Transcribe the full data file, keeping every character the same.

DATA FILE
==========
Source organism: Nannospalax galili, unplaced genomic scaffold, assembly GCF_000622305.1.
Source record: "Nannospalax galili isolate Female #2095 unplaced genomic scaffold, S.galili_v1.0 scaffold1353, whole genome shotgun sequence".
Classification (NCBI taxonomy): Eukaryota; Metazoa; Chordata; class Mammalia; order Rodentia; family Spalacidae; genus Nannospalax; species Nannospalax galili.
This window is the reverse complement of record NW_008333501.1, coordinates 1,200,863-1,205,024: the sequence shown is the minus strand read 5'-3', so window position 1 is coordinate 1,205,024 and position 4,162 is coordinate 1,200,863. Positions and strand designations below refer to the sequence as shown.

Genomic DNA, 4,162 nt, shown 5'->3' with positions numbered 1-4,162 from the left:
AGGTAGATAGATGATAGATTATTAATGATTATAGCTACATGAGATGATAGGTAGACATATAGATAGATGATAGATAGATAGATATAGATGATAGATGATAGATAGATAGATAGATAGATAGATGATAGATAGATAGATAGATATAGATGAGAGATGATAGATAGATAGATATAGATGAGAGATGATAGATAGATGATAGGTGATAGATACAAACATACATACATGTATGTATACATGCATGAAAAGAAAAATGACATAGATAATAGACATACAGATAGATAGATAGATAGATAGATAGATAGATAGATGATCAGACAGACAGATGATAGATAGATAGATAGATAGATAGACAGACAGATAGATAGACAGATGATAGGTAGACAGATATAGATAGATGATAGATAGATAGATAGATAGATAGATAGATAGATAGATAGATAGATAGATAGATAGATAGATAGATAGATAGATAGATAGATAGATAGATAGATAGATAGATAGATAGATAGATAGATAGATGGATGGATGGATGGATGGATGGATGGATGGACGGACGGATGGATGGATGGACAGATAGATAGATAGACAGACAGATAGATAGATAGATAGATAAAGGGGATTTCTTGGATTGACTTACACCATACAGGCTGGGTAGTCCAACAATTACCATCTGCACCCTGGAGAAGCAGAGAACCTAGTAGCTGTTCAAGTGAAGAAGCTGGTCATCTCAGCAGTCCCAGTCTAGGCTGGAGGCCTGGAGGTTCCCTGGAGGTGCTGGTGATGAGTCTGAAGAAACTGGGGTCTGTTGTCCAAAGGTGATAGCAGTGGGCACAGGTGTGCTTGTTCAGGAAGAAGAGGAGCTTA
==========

Source organism: Nannospalax galili, unplaced genomic scaffold, assembly GCF_000622305.1.
Source record: "Nannospalax galili isolate Female #2095 unplaced genomic scaffold, S.galili_v1.0 scaffold1353, whole genome shotgun sequence".
Classification (NCBI taxonomy): Eukaryota; Metazoa; Chordata; class Mammalia; order Rodentia; family Spalacidae; genus Nannospalax; species Nannospalax galili.
This window is the reverse complement of record NW_008333501.1, coordinates 1,200,863-1,205,024: the sequence shown is the minus strand read 5'-3', so window position 1 is coordinate 1,205,024 and position 4,162 is coordinate 1,200,863. Positions and strand designations below refer to the sequence as shown.

Genomic DNA, 4,162 nt, shown 5'->3' with positions numbered 1-4,162 from the left:
AGGTAGATAGATGATAGATTATTAATGATTATAGCTACATGAGATGATAGGTAGACATATAGATAGATGATAGATAGATAGATATAGATGATAGATGATAGATAGATAGATAGATAGATAGATGATAGATAGATAGATAGATATAGATGAGAGATGATAGATAGATAGATATAGATGAGAGATGATAGATAGATGATAGGTGATAGATACAAACATACATACATGTATGTATACATGCATGAAAAGAAAAATGACATAGATAATAGACATACAGATAGATAGATAGATAGATAGATAGATAGATAGATGATCAGACAGACAGATGATAGATAGATAGATAGATAGATAGACAGACAGATAGATAGACAGATGATAGGTAGACAGATATAGATAGATGATAGATAGATAGATAGATAGATAGATAGATAGATAGATAGATAGATAGATAGATAGATAGATAGATAGATAGATAGATAGATAGATAGATAGATAGATAGATAGATAGATAGATAGATAGATGGATGGATGGATGGATGGATGGATGGATGGACGGACGGATGGATGGATGGACAGATAGATAGATAGACAGACAGATAGATAGATAGATAGATAAAGGGGATTTCTTGGATTGACTTACACCATACAGGCTGGGTAGTCCAACAATTACCATCTGCACCCTGGAGAAGCAGAGAACCTAGTAGCTGTTCAAGTGAAGAAGCTGGTCATCTCAGCAGTCCCAGTCTAGGCTGGAGGCCTGGAGGTTCCCTGGAGGTGCTGGTGATGAGTCTGAAGAAACTGGGGTCTGTTGTCCAAAGGTGATAGCAGTGGGCACAGGTGTGCTTGTTCAGGAAGAAGAGGAGCTTA